- Many healthcare systems will resort to triage systems, hence denying critically ill patients a chance at treatments that could potentially be lifesaving. These patients will be expected to receive palliative care.
- An increase of mortality is to be expected due to the pandemic, particularly with older patients and patients with comorbidities. This will be aggravated by resource scarcity, with some patients being denied certain treatments (ex: mechanical ventilation). Hence, the demand for palliative care will substantially increase.
- Issuing prognosis and predicting outcomes may be difficult, due to limited knowledge on the novel virus, which can have an impact on stress levels among patients, family members and palliative care teams.
- Patients in palliative care may face isolation due to public health control measures (ex: visitor restriction). For this reason, despite social distancing measures, the families of these patients should be offered the occasion to visit their loved ones and say goodbye.
- In some circumstances, patients might be cared for at home instead of in a health facility, in those cases, the necessary support should be provided by nursing professionals and ideally by mobile palliative care (MPC) teams.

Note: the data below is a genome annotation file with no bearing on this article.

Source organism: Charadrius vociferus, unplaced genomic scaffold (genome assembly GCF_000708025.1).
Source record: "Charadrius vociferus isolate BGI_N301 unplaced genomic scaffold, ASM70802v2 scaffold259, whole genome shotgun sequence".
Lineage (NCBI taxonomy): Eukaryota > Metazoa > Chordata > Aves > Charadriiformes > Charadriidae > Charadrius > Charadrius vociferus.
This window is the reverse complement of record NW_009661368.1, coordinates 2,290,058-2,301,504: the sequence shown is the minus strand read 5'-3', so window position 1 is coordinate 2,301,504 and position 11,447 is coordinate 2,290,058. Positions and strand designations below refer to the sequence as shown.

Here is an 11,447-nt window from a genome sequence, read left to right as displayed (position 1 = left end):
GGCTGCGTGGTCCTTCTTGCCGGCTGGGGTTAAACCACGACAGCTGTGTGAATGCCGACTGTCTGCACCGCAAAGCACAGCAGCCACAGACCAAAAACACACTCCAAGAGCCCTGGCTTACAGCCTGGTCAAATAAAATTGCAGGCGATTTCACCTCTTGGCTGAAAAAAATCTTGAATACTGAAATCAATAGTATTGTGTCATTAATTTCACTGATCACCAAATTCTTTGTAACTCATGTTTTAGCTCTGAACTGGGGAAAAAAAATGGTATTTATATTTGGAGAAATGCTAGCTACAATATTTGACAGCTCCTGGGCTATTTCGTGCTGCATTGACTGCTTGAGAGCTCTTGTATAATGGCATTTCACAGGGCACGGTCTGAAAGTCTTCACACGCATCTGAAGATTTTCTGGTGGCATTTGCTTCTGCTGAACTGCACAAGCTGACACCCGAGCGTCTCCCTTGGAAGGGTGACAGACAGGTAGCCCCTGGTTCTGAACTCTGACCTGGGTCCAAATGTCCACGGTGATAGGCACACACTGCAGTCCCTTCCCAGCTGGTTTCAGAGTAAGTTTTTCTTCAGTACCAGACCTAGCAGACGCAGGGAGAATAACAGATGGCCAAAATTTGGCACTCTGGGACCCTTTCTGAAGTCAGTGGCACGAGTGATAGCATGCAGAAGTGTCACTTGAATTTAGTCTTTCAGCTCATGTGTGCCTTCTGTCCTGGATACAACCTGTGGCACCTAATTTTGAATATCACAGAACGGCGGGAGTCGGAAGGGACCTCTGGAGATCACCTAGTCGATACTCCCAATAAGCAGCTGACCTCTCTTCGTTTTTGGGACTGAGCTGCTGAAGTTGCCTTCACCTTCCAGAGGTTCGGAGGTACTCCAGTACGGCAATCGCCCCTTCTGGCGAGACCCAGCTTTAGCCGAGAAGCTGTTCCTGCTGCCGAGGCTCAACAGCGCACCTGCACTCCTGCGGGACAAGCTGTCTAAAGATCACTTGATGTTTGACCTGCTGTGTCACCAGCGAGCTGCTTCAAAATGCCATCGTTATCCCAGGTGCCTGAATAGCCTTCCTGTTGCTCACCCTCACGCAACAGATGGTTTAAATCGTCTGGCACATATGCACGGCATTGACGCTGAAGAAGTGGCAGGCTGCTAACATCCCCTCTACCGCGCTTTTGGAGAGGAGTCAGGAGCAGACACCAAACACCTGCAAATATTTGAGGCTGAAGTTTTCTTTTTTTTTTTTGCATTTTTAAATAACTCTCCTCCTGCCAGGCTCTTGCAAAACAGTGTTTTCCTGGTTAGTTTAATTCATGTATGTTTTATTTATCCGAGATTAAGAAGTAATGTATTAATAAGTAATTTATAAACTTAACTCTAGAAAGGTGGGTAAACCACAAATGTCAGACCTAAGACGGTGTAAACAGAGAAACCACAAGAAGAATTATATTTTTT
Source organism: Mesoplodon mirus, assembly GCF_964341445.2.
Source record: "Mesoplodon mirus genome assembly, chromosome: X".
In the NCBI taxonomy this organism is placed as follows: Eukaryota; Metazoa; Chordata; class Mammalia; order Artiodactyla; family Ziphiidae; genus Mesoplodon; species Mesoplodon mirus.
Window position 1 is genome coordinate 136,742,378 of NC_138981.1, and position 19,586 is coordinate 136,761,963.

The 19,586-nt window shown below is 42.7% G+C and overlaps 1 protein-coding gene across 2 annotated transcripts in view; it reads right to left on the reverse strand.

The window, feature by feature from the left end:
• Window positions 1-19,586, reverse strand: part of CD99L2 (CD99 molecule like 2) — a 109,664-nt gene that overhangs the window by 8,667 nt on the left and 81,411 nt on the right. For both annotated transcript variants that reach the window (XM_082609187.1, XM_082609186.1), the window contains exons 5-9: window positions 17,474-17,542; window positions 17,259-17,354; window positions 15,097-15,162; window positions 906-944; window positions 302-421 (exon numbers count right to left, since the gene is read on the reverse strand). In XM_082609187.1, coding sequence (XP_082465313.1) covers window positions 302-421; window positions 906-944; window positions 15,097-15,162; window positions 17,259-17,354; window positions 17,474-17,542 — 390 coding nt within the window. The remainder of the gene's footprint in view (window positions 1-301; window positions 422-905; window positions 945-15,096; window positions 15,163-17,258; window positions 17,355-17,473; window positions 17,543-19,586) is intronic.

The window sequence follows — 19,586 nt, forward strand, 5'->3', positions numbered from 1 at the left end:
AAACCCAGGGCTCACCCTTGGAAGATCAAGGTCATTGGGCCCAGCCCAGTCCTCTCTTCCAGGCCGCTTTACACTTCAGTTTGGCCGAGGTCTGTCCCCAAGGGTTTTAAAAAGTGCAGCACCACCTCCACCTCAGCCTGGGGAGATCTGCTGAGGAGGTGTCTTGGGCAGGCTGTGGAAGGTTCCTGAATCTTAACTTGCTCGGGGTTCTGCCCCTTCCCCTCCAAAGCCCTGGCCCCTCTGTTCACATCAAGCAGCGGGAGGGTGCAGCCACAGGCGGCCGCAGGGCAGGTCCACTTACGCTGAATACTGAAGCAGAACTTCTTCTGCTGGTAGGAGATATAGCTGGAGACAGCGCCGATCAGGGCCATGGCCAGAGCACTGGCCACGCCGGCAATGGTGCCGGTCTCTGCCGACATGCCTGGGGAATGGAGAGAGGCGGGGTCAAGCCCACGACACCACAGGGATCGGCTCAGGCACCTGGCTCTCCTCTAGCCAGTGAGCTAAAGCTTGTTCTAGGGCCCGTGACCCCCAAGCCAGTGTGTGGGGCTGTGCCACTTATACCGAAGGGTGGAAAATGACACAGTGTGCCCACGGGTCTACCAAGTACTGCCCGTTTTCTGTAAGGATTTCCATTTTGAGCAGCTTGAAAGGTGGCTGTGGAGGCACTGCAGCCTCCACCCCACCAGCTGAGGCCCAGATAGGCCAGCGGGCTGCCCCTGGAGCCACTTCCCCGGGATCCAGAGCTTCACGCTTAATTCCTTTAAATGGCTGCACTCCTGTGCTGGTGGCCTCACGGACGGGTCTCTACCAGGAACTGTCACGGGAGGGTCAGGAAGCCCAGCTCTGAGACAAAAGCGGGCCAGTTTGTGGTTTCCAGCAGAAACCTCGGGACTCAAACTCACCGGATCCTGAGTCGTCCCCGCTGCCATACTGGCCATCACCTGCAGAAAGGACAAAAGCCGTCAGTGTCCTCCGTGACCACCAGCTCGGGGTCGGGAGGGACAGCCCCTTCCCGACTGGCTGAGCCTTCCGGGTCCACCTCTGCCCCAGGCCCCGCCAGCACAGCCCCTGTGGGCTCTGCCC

- The added pressure on the palliative care system will likely enhance the stress of healthcare workers. On top of the increased workload, they might have to operate in areas often unknown to them. Furthermore, they might feel powerless and unprepared to address their patients’ symptoms. This situation is likely to trigger higher levels of stress and burnouts.
The data comes from 4 viewpoint articles written by medical professionals on the subject of palliative care during a pandemic.
- Arya, A., Buchman, S., Gagnon, B. et al. (March 31, 2020). Pandemic palliative care: beyond ventilators and saving lives. Canadian Medical Association Journal. http://dx.doi.org/10.1503/cmaj.200465.
- Downar, J., & Seccareccia, D. (February 2010). Palliating a Pandemic: “All Patients Must Be Cared For.” Journal of Pain and Symptom Management, 39(2), 291–295. http://dx.doi.org/10.1016/j.jpainsymman.2009.11.241.
- Ferguson L, & Barham D. (April 1, 2020). Palliative Care Pandemic Pack: a Specialist Palliative Care Service response to planning the COVID-19 pandemic. Journal of Pain Symptom Management. https://doi.org/10.1016/j.jpainsymman.2020.03.026
- Kunz R. & Minder M. (March 24, 2020). COVID-19 pandemic: palliative care for elderly and frail patients at home and in residential and nursing homes. Swiss Medical Weekly. https://doi.org/10.4414/smw.2020.20235 .